“Even today, with a high-tech medical-care system that costs the nation $2 trillion a year (in the US alone), there is little or no evidence that many widely used treatments and procedures actually work better than various cheaper alternatives,” feels David.  He traced one common practice -- preventing women from giving birth vaginally if they had previously had a caesarean -- to the recommendation of one lone doctor.  Eddy liked to cite a figure that only 15% of what doctors did was backed by hard evidence. 
 
Medicine is doing somewhat better in recognizing the problem, but in solving it, unfortunately, no.  Because there are no definitive answers, you are at the whim of where you are and who you talk to. Take cancer for example. If you go to a surgeon, and he'll probably recommend surgery. Go to a radiologist, and the chances are high of getting radiation instead. Doctors often assume that they know what a patient wants; leading them to recommend the treatment they know best. It is really troubling to know that many doctors hold not just a professional interest in which treatment to offer, but a financial one as well.  The conventional wisdom in prostate cancer -- that surgery is the gold standard and the best chance for a cure -- is unsustainable. Strangely enough, however, the choice may not matter very much. There really is no evidence to suggest that one treatment is better than another.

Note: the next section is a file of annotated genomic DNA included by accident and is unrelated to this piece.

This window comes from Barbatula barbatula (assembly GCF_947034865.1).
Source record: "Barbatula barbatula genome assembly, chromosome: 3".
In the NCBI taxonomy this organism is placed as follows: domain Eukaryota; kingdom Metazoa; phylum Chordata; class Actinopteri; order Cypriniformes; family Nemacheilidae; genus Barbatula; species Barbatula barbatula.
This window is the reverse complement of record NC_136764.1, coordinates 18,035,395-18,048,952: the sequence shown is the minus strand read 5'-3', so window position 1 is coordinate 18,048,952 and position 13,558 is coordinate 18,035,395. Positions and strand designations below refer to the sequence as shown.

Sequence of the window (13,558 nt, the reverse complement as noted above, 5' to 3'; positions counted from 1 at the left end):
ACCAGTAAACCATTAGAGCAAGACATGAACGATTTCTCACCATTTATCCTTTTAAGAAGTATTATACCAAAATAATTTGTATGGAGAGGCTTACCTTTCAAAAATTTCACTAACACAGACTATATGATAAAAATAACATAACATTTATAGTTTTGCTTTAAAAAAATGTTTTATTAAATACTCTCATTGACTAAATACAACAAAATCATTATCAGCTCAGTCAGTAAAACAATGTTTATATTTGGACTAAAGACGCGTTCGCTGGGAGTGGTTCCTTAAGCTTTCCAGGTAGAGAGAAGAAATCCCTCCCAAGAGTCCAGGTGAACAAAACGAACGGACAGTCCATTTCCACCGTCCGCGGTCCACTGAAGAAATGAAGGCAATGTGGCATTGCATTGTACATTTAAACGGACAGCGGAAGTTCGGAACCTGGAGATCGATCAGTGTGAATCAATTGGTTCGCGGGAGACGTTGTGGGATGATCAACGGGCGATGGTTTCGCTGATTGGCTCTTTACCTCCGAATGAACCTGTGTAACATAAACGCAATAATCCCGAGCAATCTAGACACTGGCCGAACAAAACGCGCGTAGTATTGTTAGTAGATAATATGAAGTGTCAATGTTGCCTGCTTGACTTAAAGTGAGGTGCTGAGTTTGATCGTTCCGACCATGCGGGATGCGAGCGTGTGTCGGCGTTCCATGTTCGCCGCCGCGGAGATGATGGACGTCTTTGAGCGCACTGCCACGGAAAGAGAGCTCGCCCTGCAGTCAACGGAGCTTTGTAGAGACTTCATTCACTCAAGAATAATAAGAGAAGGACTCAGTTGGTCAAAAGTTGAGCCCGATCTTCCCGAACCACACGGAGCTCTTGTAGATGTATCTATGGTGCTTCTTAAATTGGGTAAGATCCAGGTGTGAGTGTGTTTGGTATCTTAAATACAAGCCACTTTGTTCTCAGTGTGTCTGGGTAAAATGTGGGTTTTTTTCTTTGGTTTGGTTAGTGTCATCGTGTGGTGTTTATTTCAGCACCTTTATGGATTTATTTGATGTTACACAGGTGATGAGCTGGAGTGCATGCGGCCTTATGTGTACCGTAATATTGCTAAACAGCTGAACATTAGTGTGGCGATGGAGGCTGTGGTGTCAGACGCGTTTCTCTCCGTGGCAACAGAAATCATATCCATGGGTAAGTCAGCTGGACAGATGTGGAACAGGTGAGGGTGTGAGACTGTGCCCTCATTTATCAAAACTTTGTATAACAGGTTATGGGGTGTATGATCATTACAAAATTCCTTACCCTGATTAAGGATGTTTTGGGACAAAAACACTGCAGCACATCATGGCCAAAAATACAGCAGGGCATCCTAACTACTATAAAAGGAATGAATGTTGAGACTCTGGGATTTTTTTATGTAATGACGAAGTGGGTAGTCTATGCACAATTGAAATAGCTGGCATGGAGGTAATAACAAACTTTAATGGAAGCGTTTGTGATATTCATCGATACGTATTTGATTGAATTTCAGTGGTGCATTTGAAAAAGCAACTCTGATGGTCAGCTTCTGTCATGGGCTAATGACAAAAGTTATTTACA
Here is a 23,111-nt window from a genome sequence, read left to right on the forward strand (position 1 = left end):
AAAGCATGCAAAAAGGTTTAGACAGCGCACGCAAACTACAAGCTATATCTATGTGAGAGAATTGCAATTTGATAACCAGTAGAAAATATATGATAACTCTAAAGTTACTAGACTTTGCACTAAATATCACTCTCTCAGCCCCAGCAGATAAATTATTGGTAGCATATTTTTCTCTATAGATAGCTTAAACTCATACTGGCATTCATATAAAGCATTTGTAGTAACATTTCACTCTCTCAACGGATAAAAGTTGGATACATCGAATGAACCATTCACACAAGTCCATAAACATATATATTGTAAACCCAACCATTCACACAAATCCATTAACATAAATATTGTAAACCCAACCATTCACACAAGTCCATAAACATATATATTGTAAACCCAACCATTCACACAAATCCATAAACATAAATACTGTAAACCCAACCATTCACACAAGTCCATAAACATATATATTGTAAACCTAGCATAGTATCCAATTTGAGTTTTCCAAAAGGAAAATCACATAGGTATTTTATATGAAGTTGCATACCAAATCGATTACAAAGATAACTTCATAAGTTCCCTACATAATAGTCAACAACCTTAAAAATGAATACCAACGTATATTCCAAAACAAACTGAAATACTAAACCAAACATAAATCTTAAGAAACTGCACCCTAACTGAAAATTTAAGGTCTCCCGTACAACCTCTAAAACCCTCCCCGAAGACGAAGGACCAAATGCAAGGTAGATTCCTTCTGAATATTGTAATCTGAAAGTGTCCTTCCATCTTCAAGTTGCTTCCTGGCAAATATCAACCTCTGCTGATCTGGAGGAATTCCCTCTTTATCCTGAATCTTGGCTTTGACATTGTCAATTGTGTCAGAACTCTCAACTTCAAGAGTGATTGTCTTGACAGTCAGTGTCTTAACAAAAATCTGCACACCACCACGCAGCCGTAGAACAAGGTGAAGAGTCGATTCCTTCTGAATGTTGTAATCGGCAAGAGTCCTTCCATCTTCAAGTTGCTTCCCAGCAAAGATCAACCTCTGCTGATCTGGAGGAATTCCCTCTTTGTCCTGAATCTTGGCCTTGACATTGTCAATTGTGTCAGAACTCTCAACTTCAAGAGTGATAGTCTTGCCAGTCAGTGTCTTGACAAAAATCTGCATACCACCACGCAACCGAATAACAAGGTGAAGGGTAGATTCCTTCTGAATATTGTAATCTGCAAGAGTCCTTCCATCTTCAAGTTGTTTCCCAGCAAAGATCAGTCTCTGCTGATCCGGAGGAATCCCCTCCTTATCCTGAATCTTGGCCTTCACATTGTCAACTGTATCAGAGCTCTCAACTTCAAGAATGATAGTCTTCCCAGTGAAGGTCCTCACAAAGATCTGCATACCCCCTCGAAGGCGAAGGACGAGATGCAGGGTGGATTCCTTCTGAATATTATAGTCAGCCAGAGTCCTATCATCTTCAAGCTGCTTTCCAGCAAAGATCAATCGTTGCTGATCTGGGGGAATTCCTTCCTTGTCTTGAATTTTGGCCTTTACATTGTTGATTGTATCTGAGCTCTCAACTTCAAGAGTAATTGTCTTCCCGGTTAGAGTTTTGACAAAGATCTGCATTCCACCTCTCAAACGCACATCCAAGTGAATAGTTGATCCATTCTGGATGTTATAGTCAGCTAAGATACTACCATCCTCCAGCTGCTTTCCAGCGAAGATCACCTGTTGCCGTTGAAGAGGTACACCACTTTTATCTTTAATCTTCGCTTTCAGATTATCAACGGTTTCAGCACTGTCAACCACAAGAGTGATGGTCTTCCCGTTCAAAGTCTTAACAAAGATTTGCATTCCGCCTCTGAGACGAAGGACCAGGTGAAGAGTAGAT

As a developed world, westerners always want the best, the most recent technology. We, in India, ape them anyway, thanks to Centuries of dominance. They spend a huge amount developing it, and we get a big increase in supply. "There is a massive amount of spending on things that really don't help patients, and even put them at greater risk. Everyone that's informed on the topic knows it, but it is such a scary thing to discuss that people are not willing to talk about it openly”, wrote one CEO of a large HMO.  
 
The antibiotic resistance is a time bomb, which could burst any moment. A lot of things we absolutely believe in at the moment, based on our intuition, are ultimately absolutely wrong. Large randomized studies did not deliver the goods as expected because we have been treating the human body as bio-medical electromechanical machine like a car engine. Human body is much more complicated and follows totally different rules of the game. We need to think afresh. 
 
So it's no surprise that up to one-third of clinical studies lead to conclusions that are later overturned, according to a paper in JAMA.  With proof about medical outcomes lacking, one possible solution is educating patients about the uncertainties. "The popular version of evidence-based medicine is about proving things," "but it is really about transparency -- being clear about what we know and don't know.